Do you like YA novels?
Young adult fiction is a category of fiction written for readers from 12 to 18 years of age. While the genre is targeted to teenagers, many YA readers are adults. I have read some YA novels that I enjoyed, including The Hunger Games and The Book Thief. Other popular YA novels that have been made into movies include the Twilight series, The Fault in Our Stars, Divergent, The Hate U Give, and Miss Peregrine’s Home for Peculiar Children. (I think the Harry Potter series was classified as middle school and not YA.) When Truly Devious, a highly rated YA novel by Maureen Johnson, went on sale at Audible I decided it might be a fun read.
The publisher describes the plot as follows: Ellingham Academy is a famous private school in Vermont for the brightest thinkers, inventors, and artists. It was founded by Albert Ellingham, an early twentieth-century tycoon, who wanted to make a wonderful place full of riddles, twisting pathways, and gardens. “A place,” he said, “where learning is a game.” Soon after opening the school, a student is murdered, and Albert Ellingham’s wife and daughter are kidnapped by someone who has sent a message signed by someone who signs their name as Truly Devious. In modern-day “true-crime aficionado Stephanie “Stevie” Bell is set to begin her first year at Ellingham Academy, and she has an ambitious plan: She will solve this cold case. Truly Devious makes a surprise return, and death revisits Ellingham Academy. The two interwoven mysteries of this first book in the Truly Devious series dovetail brilliantly, and Stevie Bell will continue her relentless quest for the murderers in books two and three.“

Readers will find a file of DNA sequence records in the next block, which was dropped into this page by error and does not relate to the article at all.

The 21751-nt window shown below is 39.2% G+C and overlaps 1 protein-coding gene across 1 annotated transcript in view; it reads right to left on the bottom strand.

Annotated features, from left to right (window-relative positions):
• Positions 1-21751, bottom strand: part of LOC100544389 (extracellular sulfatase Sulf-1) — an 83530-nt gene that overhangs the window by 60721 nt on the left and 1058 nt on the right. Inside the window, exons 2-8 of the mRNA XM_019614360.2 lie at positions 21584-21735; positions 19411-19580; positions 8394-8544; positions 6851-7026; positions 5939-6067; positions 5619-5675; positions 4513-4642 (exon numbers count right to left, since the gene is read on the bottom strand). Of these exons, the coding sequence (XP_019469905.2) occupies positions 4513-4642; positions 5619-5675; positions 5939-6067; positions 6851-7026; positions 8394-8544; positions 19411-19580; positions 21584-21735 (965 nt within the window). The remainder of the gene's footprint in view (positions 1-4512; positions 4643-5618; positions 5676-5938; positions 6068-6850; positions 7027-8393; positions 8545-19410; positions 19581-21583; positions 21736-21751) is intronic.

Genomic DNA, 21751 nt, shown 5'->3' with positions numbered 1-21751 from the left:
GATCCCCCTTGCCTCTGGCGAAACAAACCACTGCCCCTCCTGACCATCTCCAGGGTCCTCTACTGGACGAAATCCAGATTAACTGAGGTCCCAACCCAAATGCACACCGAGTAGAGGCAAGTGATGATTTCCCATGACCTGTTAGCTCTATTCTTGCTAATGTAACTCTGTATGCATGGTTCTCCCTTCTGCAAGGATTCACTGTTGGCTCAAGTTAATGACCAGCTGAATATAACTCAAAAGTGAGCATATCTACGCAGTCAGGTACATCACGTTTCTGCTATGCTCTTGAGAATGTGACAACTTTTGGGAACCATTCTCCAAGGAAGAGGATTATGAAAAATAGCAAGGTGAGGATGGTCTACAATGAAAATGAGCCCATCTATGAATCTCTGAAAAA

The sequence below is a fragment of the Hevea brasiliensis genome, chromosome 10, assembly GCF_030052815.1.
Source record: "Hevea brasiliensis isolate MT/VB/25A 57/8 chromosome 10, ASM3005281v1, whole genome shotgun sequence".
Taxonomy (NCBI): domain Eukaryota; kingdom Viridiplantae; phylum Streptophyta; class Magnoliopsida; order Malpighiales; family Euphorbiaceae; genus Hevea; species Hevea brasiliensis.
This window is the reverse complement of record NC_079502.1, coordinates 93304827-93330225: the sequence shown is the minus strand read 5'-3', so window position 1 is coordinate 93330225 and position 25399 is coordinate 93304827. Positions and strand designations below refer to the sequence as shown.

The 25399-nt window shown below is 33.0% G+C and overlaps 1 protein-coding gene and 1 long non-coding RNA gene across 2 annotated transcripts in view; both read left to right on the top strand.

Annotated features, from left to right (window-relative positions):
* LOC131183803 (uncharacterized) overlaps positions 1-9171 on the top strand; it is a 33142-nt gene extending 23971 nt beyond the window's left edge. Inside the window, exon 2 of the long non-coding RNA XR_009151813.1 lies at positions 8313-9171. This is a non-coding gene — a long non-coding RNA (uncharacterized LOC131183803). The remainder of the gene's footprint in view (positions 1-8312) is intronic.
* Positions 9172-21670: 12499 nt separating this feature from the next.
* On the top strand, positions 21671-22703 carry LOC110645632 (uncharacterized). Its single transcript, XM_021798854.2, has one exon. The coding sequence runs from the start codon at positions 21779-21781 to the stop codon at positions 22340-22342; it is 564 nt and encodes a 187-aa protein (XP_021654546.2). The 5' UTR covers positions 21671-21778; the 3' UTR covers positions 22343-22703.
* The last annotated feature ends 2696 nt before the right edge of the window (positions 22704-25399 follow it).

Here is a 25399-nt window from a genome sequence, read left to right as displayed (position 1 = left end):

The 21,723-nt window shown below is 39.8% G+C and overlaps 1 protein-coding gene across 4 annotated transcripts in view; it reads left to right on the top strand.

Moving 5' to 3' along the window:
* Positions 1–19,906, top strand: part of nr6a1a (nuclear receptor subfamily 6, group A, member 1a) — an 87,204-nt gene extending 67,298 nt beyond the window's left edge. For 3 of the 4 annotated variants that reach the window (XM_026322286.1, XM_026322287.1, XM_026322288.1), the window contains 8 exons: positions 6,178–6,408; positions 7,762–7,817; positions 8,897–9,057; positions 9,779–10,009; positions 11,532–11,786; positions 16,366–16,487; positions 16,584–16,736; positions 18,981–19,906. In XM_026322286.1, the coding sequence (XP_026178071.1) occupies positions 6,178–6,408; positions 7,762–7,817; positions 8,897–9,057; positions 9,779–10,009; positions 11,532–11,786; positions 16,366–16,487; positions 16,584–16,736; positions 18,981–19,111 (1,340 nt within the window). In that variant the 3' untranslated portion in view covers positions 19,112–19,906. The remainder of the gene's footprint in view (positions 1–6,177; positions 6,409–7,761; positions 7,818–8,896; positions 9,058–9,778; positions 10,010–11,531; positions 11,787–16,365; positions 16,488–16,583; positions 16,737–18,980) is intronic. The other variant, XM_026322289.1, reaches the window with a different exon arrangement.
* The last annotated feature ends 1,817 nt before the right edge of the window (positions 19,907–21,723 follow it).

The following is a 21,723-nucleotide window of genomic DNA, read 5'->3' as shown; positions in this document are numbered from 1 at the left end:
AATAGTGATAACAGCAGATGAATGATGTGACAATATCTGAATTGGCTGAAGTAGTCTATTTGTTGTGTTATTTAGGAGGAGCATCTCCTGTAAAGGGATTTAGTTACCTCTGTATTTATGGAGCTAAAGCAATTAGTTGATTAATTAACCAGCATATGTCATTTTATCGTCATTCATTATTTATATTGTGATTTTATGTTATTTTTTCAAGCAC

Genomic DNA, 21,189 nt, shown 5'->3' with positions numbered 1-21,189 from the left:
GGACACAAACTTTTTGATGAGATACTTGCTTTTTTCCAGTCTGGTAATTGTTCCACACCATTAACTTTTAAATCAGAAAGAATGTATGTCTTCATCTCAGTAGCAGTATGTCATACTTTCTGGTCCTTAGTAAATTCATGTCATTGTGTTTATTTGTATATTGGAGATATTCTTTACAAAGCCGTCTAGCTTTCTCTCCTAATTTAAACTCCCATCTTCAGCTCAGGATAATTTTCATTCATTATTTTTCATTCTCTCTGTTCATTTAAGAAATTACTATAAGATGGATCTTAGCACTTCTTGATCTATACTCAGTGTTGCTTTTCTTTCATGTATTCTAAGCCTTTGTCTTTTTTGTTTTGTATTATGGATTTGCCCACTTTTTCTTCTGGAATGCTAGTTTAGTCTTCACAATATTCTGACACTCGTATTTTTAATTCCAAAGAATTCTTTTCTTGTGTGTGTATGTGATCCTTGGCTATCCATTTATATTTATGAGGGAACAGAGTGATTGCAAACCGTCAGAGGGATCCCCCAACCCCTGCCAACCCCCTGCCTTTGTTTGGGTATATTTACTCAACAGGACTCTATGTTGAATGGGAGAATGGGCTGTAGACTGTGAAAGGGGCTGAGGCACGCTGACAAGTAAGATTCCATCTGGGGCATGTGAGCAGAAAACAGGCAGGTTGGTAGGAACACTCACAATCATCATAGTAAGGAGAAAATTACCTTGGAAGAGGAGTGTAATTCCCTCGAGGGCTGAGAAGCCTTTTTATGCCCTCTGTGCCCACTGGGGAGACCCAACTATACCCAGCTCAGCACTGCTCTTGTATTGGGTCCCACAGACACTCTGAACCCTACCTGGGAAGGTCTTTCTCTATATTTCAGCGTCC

Wait! Why didn’t I read that last sentence before buying the book? How did I miss that the actual title is Truly Devious (Truly Devious #1)? In order to find out whodunnit, I would have to read the other two novels.
Truly Devious is definitely targeted for the teenage market and not adults. Unlike The Hunger Games, which had serious adult themes, this novel has a lot of high school angst of “does anybody like me?”, rebelling against school rules, etc. These aspects of the story bored me. There is something about the Audible narrator’s voice that seemed sing-songy at times and flat at other times. After listening to 40% of Truly Devious, I’m calling quits. I would have finished if the mystery was solved in this one book.
Since I was not the target audience for this book, it wouldn’t be fair for me to rate it. I can see it getting 4 and 5 stars from those who enjoy YA novels.
Next up will be Get Happy: The Life of Judy Garland by Gerald Clarke, which is my book club’s February selection. It should be a very grown-up read.